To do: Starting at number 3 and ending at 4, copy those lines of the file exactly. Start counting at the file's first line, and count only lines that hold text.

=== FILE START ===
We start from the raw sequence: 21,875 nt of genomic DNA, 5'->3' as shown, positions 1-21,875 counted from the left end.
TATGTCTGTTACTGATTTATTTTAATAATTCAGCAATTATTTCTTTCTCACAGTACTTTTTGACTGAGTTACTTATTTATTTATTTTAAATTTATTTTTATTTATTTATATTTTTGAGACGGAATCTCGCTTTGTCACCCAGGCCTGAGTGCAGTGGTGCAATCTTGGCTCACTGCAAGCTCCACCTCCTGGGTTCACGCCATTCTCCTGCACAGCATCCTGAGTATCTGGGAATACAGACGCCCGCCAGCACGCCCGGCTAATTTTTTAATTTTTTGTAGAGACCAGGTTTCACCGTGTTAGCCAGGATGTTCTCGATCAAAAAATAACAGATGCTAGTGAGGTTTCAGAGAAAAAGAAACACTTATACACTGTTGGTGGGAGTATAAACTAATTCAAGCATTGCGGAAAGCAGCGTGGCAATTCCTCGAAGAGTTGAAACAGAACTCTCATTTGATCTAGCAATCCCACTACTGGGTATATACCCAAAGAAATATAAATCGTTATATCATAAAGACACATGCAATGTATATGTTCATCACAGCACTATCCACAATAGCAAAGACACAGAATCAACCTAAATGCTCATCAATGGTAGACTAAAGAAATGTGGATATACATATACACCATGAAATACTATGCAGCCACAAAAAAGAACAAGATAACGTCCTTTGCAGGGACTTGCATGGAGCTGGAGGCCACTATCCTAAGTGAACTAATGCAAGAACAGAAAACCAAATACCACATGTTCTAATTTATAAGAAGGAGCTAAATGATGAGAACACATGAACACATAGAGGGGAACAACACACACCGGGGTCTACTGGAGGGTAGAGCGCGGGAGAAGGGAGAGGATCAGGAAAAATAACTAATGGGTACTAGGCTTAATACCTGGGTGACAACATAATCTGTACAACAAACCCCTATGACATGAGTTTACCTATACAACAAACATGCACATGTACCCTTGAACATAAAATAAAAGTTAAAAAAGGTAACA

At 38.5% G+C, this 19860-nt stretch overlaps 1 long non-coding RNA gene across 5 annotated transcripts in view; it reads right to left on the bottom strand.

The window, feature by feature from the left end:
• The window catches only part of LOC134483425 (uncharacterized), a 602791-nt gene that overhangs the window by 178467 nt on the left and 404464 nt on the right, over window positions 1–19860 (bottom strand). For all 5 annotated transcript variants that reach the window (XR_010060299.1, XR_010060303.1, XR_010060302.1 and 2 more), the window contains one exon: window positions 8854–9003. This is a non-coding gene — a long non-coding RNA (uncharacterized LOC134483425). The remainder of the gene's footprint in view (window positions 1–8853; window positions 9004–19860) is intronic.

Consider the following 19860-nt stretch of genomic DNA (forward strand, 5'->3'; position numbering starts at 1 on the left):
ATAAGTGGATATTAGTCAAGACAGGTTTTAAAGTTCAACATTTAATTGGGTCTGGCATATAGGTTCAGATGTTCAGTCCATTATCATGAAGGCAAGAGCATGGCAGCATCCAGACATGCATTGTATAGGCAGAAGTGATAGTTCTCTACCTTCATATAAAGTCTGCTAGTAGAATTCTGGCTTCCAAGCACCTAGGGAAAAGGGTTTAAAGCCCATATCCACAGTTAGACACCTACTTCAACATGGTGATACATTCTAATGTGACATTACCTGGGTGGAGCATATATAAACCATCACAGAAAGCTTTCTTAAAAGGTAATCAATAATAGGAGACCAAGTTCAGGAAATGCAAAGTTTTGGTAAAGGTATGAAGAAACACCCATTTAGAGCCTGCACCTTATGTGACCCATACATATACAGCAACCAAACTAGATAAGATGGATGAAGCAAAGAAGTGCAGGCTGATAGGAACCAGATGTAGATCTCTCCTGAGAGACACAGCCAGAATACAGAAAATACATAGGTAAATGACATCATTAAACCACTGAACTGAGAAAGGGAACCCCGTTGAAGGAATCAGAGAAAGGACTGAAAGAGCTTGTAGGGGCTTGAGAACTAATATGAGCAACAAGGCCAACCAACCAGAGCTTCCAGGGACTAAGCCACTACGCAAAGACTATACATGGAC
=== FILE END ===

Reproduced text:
At 38.5% G+C, this 19860-nt stretch overlaps 1 long non-coding RNA gene across 5 annotated transcripts in view; it reads right to left on the bottom strand.

The window, feature by feature from the left end: